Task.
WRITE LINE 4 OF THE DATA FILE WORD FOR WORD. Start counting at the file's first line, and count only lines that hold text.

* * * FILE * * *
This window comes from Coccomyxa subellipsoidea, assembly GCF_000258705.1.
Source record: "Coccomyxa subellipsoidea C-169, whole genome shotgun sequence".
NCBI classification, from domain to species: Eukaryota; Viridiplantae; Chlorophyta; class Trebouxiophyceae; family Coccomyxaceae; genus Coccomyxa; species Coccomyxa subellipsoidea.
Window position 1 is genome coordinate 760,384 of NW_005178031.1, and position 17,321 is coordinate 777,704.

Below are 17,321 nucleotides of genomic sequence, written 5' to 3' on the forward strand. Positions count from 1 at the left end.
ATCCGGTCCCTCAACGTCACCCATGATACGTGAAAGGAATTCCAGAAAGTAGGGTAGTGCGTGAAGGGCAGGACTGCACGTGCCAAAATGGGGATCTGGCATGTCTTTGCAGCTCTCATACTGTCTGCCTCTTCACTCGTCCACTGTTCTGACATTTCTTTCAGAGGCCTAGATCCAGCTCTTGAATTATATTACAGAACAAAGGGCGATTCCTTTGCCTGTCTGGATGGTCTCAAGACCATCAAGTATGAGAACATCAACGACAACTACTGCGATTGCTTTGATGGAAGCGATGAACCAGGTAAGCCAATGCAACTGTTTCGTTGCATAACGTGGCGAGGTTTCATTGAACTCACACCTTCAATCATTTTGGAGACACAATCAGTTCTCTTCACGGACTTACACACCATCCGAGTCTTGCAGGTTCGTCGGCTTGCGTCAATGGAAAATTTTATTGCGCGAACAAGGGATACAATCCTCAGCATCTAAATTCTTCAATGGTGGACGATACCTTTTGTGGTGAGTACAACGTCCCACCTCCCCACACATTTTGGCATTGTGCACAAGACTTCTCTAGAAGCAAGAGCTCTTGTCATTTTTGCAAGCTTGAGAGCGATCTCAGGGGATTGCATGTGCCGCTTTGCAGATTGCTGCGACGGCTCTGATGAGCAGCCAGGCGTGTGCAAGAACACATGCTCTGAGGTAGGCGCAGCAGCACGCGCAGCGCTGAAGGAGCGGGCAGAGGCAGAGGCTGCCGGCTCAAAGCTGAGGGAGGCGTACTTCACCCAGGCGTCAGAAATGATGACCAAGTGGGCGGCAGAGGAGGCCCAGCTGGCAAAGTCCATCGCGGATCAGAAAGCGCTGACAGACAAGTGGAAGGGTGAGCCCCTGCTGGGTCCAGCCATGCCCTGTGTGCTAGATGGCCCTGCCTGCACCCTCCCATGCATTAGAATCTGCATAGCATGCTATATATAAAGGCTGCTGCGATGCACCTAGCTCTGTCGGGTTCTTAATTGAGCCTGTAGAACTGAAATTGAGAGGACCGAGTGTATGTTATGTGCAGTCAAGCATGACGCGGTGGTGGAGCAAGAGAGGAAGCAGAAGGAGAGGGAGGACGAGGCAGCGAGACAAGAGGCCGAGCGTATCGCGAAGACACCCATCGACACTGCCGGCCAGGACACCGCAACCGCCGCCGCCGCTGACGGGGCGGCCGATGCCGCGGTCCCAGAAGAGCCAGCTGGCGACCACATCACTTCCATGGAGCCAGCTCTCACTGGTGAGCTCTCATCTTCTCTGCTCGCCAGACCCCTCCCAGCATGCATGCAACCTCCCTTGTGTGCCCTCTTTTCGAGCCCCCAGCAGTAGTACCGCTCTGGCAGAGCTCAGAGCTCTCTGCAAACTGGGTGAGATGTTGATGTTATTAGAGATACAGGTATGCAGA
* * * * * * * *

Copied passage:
Window position 1 is genome coordinate 760,384 of NW_005178031.1, and position 17,321 is coordinate 777,704.